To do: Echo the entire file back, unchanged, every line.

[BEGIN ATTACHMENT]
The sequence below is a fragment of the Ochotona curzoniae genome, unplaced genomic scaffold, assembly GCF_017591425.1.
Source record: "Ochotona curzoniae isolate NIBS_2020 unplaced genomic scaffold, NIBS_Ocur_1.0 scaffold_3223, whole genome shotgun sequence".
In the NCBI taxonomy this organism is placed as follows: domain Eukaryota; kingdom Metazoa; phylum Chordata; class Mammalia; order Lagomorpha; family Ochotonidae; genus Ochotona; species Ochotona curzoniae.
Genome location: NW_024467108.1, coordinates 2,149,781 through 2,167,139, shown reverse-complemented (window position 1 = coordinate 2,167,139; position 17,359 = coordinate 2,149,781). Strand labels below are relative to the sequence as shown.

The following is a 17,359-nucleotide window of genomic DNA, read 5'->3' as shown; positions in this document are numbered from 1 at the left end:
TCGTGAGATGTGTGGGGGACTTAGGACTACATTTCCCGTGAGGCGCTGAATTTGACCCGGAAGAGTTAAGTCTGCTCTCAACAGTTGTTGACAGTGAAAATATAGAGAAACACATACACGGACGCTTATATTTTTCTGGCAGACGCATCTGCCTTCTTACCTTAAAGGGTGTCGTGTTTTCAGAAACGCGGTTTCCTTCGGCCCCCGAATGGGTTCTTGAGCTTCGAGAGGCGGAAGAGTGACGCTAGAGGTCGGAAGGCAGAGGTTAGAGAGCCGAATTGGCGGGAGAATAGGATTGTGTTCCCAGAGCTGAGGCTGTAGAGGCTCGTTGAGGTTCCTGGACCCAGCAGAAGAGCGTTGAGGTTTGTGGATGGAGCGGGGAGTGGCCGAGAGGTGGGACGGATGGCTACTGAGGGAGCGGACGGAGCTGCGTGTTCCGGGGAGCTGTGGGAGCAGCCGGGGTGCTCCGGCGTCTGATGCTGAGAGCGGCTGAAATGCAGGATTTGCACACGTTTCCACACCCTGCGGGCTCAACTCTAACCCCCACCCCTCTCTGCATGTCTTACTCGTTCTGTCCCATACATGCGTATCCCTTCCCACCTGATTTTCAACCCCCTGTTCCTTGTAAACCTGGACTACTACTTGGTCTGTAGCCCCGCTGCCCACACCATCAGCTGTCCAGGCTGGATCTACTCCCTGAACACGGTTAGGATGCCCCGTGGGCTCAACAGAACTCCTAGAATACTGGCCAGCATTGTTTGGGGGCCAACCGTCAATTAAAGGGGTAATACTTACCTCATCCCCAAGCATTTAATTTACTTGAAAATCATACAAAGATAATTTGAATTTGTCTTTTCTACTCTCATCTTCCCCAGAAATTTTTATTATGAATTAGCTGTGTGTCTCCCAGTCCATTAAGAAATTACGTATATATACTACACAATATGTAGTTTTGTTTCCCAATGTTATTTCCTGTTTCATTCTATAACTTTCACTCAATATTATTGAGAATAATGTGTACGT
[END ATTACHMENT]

The sequence below is a fragment of the Ochotona curzoniae genome, unplaced genomic scaffold, assembly GCF_017591425.1.
Source record: "Ochotona curzoniae isolate NIBS_2020 unplaced genomic scaffold, NIBS_Ocur_1.0 scaffold_3223, whole genome shotgun sequence".
In the NCBI taxonomy this organism is placed as follows: domain Eukaryota; kingdom Metazoa; phylum Chordata; class Mammalia; order Lagomorpha; family Ochotonidae; genus Ochotona; species Ochotona curzoniae.
Genome location: NW_024467108.1, coordinates 2,149,781 through 2,167,139, shown reverse-complemented (window position 1 = coordinate 2,167,139; position 17,359 = coordinate 2,149,781). Strand labels below are relative to the sequence as shown.

The following is a 17,359-nucleotide window of genomic DNA, read 5'->3' as shown; positions in this document are numbered from 1 at the left end:
TCGTGAGATGTGTGGGGGACTTAGGACTACATTTCCCGTGAGGCGCTGAATTTGACCCGGAAGAGTTAAGTCTGCTCTCAACAGTTGTTGACAGTGAAAATATAGAGAAACACATACACGGACGCTTATATTTTTCTGGCAGACGCATCTGCCTTCTTACCTTAAAGGGTGTCGTGTTTTCAGAAACGCGGTTTCCTTCGGCCCCCGAATGGGTTCTTGAGCTTCGAGAGGCGGAAGAGTGACGCTAGAGGTCGGAAGGCAGAGGTTAGAGAGCCGAATTGGCGGGAGAATAGGATTGTGTTCCCAGAGCTGAGGCTGTAGAGGCTCGTTGAGGTTCCTGGACCCAGCAGAAGAGCGTTGAGGTTTGTGGATGGAGCGGGGAGTGGCCGAGAGGTGGGACGGATGGCTACTGAGGGAGCGGACGGAGCTGCGTGTTCCGGGGAGCTGTGGGAGCAGCCGGGGTGCTCCGGCGTCTGATGCTGAGAGCGGCTGAAATGCAGGATTTGCACACGTTTCCACACCCTGCGGGCTCAACTCTAACCCCCACCCCTCTCTGCATGTCTTACTCGTTCTGTCCCATACATGCGTATCCCTTCCCACCTGATTTTCAACCCCCTGTTCCTTGTAAACCTGGACTACTACTTGGTCTGTAGCCCCGCTGCCCACACCATCAGCTGTCCAGGCTGGATCTACTCCCTGAACACGGTTAGGATGCCCCGTGGGCTCAACAGAACTCCTAGAATACTGGCCAGCATTGTTTGGGGGCCAACCGTCAATTAAAGGGGTAATACTTACCTCATCCCCAAGCATTTAATTTACTTGAAAATCATACAAAGATAATTTGAATTTGTCTTTTCTACTCTCATCTTCCCCAGAAATTTTTATTATGAATTAGCTGTGTGTCTCCCAGTCCATTAAGAAATTACGTATATATACTACACAATATGTAGTTTTGTTTCCCAATGTTATTTCCTGTTTCATTCTATAACTTTCACTCAATATTATTGAGAATAATGTGTACGT